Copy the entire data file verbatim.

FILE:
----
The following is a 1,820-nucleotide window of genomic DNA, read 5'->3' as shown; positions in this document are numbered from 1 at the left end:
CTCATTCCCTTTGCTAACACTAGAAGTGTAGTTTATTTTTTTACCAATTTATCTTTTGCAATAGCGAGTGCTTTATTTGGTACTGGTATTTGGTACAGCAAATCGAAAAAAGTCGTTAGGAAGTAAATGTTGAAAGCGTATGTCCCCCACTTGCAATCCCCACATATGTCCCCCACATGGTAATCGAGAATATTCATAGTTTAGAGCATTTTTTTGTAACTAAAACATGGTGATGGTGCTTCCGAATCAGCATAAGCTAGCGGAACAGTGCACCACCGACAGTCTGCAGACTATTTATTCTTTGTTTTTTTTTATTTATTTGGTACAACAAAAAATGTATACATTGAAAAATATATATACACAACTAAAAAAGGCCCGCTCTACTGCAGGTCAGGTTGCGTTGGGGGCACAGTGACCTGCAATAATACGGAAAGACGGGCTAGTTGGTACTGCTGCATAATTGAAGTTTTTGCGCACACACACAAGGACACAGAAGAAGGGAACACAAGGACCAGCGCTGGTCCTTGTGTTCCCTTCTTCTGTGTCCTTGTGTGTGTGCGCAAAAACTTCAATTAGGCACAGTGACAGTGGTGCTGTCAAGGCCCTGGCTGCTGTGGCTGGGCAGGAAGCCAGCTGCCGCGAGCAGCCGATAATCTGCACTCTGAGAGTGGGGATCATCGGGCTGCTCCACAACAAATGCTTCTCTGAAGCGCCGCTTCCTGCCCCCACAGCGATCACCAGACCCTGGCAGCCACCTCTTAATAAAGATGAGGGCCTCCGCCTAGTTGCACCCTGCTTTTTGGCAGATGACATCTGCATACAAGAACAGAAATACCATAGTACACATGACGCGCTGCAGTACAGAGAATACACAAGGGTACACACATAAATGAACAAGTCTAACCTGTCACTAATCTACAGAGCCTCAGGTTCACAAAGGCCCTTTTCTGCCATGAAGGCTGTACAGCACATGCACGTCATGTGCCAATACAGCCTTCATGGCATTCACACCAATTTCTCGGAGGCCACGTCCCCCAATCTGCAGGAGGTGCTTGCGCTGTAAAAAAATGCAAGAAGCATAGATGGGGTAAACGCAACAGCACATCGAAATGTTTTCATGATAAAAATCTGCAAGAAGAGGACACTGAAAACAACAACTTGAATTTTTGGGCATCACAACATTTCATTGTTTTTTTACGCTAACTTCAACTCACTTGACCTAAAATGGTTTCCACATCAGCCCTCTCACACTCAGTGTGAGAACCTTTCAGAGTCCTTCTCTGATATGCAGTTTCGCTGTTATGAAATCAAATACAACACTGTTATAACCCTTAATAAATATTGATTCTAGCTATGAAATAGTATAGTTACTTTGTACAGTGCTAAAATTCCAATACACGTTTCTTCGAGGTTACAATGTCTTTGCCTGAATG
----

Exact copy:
The following is a 1,820-nucleotide window of genomic DNA, read 5'->3' as shown; positions in this document are numbered from 1 at the left end:
CTCATTCCCTTTGCTAACACTAGAAGTGTAGTTTATTTTTTTACCAATTTATCTTTTGCAATAGCGAGTGCTTTATTTGGTACTGGTATTTGGTACAGCAAATCGAAAAAAGTCGTTAGGAAGTAAATGTTGAAAGCGTATGTCCCCCACTTGCAATCCCCACATATGTCCCCCACATGGTAATCGAGAATATTCATAGTTTAGAGCATTTTTTTGTAACTAAAACATGGTGATGGTGCTTCCGAATCAGCATAAGCTAGCGGAACAGTGCACCACCGACAGTCTGCAGACTATTTATTCTTTGTTTTTTTTTATTTATTTGGTACAACAAAAAATGTATACATTGAAAAATATATATACACAACTAAAAAAGGCCCGCTCTACTGCAGGTCAGGTTGCGTTGGGGGCACAGTGACCTGCAATAATACGGAAAGACGGGCTAGTTGGTACTGCTGCATAATTGAAGTTTTTGCGCACACACACAAGGACACAGAAGAAGGGAACACAAGGACCAGCGCTGGTCCTTGTGTTCCCTTCTTCTGTGTCCTTGTGTGTGTGCGCAAAAACTTCAATTAGGCACAGTGACAGTGGTGCTGTCAAGGCCCTGGCTGCTGTGGCTGGGCAGGAAGCCAGCTGCCGCGAGCAGCCGATAATCTGCACTCTGAGAGTGGGGATCATCGGGCTGCTCCACAACAAATGCTTCTCTGAAGCGCCGCTTCCTGCCCCCACAGCGATCACCAGACCCTGGCAGCCACCTCTTAATAAAGATGAGGGCCTCCGCCTAGTTGCACCCTGCTTTTTGGCAGATGACATCTGCATACAAGAACAGAAATACCATAGTACACATGACGCGCTGCAGTACAGAGAATACACAAGGGTACACACATAAATGAACAAGTCTAACCTGTCACTAATCTACAGAGCCTCAGGTTCACAAAGGCCCTTTTCTGCCATGAAGGCTGTACAGCACATGCACGTCATGTGCCAATACAGCCTTCATGGCATTCACACCAATTTCTCGGAGGCCACGTCCCCCAATCTGCAGGAGGTGCTTGCGCTGTAAAAAAATGCAAGAAGCATAGATGGGGTAAACGCAACAGCACATCGAAATGTTTTCATGATAAAAATCTGCAAGAAGAGGACACTGAAAACAACAACTTGAATTTTTGGGCATCACAACATTTCATTGTTTTTTTACGCTAACTTCAACTCACTTGACCTAAAATGGTTTCCACATCAGCCCTCTCACACTCAGTGTGAGAACCTTTCAGAGTCCTTCTCTGATATGCAGTTTCGCTGTTATGAAATCAAATACAACACTGTTATAACCCTTAATAAATATTGATTCTAGCTATGAAATAGTATAGTTACTTTGTACAGTGCTAAAATTCCAATACACGTTTCTTCGAGGTTACAATGTCTTTGCCTGAATG